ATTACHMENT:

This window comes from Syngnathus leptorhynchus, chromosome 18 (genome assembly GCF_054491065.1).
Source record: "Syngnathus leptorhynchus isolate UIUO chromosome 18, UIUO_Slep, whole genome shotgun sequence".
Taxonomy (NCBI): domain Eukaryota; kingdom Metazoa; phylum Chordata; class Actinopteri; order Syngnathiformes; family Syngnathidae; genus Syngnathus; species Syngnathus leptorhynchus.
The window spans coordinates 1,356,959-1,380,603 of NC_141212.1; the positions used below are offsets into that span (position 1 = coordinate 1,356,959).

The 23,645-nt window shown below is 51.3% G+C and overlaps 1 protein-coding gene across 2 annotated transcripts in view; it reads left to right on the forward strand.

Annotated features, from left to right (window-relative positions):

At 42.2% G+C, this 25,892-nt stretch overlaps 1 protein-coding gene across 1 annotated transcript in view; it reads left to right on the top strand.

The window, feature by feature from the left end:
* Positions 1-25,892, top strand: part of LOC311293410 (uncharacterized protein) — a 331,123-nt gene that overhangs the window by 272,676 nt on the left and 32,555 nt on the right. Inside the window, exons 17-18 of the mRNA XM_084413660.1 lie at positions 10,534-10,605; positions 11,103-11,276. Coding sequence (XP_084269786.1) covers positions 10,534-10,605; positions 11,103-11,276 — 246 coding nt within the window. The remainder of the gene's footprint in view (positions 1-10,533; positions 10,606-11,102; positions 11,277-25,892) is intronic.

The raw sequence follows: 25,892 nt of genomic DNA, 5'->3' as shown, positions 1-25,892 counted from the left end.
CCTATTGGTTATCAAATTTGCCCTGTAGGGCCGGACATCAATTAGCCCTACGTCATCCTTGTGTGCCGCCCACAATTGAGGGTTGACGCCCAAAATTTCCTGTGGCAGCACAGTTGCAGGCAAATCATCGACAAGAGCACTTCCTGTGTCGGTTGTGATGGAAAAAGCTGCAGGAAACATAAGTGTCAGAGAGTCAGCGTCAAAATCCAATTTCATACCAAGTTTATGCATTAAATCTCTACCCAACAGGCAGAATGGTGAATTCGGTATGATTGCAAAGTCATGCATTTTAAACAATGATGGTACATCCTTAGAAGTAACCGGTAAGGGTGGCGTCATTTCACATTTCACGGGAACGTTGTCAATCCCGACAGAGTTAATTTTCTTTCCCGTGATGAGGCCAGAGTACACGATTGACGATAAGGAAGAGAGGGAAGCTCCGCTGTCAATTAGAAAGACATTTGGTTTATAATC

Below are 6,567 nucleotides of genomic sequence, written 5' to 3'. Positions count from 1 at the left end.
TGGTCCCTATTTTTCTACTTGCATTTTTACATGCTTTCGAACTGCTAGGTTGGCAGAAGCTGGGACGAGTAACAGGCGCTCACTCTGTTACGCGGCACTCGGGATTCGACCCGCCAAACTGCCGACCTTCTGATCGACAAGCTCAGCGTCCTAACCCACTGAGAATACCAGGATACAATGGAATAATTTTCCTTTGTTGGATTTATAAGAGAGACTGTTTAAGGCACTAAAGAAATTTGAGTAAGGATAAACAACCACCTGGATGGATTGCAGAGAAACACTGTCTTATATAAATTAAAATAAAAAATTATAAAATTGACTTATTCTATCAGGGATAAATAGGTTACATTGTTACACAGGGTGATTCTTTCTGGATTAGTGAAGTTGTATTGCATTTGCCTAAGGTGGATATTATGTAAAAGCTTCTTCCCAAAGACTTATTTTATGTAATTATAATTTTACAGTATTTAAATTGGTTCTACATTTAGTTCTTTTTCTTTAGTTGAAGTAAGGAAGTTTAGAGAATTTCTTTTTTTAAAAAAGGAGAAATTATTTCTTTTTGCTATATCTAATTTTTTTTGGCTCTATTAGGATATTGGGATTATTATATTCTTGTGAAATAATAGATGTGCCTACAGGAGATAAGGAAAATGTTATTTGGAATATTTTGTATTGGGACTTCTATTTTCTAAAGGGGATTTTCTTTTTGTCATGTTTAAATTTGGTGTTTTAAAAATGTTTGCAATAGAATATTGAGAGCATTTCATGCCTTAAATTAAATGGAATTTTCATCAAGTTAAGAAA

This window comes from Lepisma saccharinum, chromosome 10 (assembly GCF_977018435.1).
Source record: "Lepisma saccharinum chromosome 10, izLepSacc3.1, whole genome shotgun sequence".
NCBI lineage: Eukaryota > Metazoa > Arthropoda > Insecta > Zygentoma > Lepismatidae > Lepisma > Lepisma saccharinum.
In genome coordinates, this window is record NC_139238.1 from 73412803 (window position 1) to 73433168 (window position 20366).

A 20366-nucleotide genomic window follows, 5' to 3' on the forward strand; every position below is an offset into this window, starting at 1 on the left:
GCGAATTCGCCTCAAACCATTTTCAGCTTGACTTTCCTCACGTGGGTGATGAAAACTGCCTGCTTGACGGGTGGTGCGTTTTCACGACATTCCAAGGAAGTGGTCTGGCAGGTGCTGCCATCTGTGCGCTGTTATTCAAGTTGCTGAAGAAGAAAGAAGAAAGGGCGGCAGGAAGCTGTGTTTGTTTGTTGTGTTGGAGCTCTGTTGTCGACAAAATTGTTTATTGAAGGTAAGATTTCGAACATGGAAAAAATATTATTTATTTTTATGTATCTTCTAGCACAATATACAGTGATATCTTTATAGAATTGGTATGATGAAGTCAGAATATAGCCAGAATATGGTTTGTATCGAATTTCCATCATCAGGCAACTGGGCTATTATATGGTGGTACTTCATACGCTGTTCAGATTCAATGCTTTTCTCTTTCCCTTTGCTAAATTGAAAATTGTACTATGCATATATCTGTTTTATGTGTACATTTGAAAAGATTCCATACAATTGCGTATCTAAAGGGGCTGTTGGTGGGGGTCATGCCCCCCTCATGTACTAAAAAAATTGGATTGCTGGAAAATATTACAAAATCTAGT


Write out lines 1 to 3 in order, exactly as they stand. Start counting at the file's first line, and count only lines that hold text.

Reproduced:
This window comes from Syngnathus leptorhynchus, chromosome 18 (genome assembly GCF_054491065.1).
Source record: "Syngnathus leptorhynchus isolate UIUO chromosome 18, UIUO_Slep, whole genome shotgun sequence".
Taxonomy (NCBI): domain Eukaryota; kingdom Metazoa; phylum Chordata; class Actinopteri; order Syngnathiformes; family Syngnathidae; genus Syngnathus; species Syngnathus leptorhynchus.